The Eph family of receptor tyrosine kinases and its ligands, the ephrins, serve a variety of purposes during the development of many biological systems. Here, we have examined their role in nervous system development. Specifically, we used mice lacking one receptor, EphA4, to determine the function of that family member during normal development of the mouse. While many neurological phenotypes such as improper corticospinal and anterior commissure decussation, dendritic spine formation and auditory brainstem axon targeting have been attributed to insufficient EphA4 function during embryonic and neural development, we discovered two novel roles over the course of our investigation: EphA4 is essential to the proliferation of cortical progenitor cells during the development of the mammalian cerebral cortex and to the proper formation of the trigeminal somatosensory system’s primary sensory organ, the maxillary vibrissae. Our investigation of these two systems revealed a number of noteworthy additional findings including a novel Eph receptor/ephrin ligand binding pair, EphA4 and ephrin-B1, and possible evidence that neuronal presence may induce formation of target organs during vibrissal development. The two distinct studies presented in this doctoral dissertation have generated excitement in their respective fields, underscoring the continued relevance of the Eph/ephrin family of molecules to mammalian nervous system development.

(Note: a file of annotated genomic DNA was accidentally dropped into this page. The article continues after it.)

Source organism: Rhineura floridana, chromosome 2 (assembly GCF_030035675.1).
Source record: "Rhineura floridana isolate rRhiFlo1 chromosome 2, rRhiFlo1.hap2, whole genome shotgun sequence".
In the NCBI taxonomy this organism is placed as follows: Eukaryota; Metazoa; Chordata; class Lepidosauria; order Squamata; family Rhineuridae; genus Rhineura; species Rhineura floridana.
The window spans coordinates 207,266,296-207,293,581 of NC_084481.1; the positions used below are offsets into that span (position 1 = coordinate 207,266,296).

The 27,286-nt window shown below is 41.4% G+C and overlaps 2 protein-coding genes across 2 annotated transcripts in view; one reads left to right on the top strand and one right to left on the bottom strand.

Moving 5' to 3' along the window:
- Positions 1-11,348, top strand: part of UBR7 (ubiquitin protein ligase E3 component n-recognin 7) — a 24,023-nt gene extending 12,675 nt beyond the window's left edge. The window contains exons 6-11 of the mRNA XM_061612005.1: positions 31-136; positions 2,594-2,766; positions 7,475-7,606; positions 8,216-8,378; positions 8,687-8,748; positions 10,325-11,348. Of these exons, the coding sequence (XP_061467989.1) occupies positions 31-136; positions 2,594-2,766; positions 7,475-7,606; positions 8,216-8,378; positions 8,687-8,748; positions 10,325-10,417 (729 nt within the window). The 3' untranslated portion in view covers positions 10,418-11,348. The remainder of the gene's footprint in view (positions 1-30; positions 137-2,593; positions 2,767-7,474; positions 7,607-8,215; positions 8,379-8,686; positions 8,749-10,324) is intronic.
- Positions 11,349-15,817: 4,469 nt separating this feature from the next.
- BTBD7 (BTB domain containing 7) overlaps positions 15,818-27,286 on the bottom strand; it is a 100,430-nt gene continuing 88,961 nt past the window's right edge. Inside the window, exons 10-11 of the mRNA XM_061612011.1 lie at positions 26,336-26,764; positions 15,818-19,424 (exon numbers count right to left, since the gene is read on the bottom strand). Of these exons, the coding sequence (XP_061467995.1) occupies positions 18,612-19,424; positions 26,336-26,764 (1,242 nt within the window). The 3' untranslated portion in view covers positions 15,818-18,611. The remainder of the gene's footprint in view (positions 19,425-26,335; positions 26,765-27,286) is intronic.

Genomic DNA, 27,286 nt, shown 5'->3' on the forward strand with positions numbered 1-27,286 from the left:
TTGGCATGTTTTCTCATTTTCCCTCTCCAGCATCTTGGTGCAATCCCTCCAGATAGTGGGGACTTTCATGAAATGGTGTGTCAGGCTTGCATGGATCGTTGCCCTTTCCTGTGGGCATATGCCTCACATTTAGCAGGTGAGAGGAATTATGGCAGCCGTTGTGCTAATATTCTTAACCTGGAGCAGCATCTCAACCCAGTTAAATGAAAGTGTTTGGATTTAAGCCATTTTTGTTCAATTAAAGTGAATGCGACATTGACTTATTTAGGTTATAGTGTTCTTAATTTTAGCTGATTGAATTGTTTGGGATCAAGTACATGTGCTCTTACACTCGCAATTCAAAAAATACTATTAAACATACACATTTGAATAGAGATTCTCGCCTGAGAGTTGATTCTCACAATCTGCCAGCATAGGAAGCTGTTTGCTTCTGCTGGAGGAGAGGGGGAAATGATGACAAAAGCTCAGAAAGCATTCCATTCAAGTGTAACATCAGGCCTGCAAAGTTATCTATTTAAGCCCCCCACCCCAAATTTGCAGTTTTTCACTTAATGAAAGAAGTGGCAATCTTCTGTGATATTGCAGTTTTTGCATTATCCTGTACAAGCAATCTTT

|Advisor:||Donoghue, Maria J.|
|Commitee:||Casey, Elena, Monuki, Edwin, Pak, Daniel, Rebeck, William|
|School Location:||United States -- District of Columbia|
|Source:||DAI-B 71/11, Dissertation Abstracts International|
|Subjects:||Neurobiology, Developmental biology|
|Keywords:||Cerebral cortex, Corticogenesis, Ephrin, Intercellular signaling, Somatosensory system, Trigeminal, Vibrissae|
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